I’m on forced vacation this week from the job that actually pays my bills (hint: it’s not this blog). Everyone in my company of over 6,000 was required to take the week off with pay as a cost-saving step. And as an additional cost-saving step, there will be no raises for any of us this year.
Chances are good the company you or your spouse works for is taking similar steps, or worse, laying people off. Which is why some at town meeting on Monday night wondered if town employees should be asked to make similar sacrifices.
Selectman Bill Boland argued they already are.
Based on the budgets voted in on Monday night, town employees will get raises next year, but for many the raises will be 1% less than previously expected. But more significant in terms of cost-savings, town employees will pick up the tab for 25% of their health care costs next year, up from 22.5% this year.
Boland said the changes in health care plans and costs negotiated two years ago will save the town about $100K next year. That savings combined with cuts in other areas meant the town could still give modest raises to employees.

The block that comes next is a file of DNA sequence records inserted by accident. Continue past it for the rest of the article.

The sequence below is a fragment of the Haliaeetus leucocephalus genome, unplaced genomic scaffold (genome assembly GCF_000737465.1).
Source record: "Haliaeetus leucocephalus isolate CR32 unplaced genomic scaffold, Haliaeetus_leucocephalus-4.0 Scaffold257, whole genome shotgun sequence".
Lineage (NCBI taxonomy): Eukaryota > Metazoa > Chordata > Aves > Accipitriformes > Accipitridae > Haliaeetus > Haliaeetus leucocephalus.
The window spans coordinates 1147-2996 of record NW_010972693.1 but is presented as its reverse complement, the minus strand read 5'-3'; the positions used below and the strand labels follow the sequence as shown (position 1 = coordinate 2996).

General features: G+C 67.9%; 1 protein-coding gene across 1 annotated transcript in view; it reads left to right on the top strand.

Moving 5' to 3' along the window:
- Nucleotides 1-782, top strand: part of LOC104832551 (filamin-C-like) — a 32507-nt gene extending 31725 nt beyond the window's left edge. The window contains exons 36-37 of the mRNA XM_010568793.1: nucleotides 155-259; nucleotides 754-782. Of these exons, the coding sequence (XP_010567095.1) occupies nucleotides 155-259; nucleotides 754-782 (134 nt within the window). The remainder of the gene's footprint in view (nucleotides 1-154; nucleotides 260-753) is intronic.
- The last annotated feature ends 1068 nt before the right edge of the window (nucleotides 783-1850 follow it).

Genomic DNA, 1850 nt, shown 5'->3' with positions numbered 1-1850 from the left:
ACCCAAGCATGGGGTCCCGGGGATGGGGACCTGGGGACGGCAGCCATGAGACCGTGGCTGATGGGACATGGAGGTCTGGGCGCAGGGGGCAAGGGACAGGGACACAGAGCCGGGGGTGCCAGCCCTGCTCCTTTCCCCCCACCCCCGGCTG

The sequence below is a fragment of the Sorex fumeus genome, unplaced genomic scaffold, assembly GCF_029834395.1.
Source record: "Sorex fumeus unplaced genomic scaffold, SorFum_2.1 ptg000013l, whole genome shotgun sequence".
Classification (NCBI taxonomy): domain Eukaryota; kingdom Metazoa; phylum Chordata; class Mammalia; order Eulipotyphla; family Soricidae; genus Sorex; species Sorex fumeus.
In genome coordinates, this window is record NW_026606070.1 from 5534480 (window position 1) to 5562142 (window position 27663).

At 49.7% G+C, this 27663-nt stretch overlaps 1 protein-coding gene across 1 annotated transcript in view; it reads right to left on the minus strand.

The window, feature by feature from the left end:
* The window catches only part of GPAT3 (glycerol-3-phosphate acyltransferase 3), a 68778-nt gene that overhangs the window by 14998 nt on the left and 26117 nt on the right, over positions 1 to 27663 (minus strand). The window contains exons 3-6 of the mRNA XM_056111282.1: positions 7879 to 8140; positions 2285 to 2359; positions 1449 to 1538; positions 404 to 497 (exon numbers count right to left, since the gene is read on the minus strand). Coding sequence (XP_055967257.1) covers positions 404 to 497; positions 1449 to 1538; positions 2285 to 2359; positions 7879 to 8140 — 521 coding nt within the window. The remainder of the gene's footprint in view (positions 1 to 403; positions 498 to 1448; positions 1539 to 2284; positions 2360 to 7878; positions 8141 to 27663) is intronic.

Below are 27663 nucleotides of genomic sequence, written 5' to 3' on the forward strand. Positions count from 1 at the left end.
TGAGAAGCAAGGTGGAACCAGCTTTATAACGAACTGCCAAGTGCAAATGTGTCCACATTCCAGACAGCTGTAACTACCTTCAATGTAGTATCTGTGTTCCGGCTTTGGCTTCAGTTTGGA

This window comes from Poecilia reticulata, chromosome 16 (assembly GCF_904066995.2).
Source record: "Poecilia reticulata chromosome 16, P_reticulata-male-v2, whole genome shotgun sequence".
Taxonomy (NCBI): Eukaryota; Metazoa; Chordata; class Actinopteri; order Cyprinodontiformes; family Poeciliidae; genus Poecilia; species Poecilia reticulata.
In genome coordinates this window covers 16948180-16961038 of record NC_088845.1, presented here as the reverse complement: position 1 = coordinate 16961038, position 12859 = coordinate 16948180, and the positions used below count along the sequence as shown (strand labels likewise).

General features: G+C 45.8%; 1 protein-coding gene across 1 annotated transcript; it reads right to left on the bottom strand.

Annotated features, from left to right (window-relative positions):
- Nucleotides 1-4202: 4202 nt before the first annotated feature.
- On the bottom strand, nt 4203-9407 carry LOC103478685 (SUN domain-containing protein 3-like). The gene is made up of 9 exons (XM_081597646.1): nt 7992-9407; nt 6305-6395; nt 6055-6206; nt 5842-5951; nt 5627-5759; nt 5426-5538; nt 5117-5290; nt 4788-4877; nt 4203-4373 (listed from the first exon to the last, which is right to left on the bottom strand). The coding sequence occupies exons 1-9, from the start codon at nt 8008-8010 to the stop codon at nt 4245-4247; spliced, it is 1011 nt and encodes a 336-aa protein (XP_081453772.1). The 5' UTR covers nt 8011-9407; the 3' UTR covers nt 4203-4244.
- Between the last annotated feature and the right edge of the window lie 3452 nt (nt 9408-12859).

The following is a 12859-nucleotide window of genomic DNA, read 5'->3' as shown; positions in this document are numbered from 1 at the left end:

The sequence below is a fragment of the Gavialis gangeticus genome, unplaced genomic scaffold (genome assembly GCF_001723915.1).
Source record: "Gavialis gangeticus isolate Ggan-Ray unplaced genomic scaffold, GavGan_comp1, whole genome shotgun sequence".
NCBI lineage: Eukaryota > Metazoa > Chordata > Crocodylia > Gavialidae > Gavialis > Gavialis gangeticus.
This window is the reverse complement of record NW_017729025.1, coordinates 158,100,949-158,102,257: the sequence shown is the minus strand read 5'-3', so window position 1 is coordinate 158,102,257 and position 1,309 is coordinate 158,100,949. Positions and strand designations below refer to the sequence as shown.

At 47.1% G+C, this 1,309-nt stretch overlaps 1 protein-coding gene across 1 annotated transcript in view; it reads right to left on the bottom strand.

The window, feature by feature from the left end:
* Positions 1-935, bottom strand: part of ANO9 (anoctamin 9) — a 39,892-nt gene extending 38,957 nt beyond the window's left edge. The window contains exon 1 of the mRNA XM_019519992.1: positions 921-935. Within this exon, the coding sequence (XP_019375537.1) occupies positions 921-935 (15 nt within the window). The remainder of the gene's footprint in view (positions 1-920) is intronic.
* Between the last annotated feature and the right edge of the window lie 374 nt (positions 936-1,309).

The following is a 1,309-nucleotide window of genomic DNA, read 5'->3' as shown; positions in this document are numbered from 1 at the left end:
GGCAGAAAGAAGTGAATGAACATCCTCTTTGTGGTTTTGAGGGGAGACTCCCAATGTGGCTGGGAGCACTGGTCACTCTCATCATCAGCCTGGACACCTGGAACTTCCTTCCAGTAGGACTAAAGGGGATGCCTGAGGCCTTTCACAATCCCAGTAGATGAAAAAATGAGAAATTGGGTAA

But the focus for many was on the fact that town employees would be getting raises at all. A Pine Hill Road resident called the 1% decrease a “rather inadequate token.”
A Wolf Pen Lane resident decried what he called the “luxurious benefits” given to town employees. Boland acknowledged that good benefit packages have historically been used to compensate for the fact that government employees typically make less than private-sector employees.
“Many of you in this room have gotten bonuses bigger than a town employee’s salary,” resident Jim Colleary, whose wife worked for the town for many years, said.
But a Presidential Drive resident argued that these days “no one is getting salary increases regardless of the role they play in society.”
Another resident offered up an amendment to use the fiscal year 2009 numbers for personnel line items. Advisory Committee Chairman John Butler said using the 2009 figures would force the town to come up with new budgets that would likely include layoffs.
A vote on the amendment failed, and Town Meeting went on to approve all town budgets as proposed, including the planned salary increases.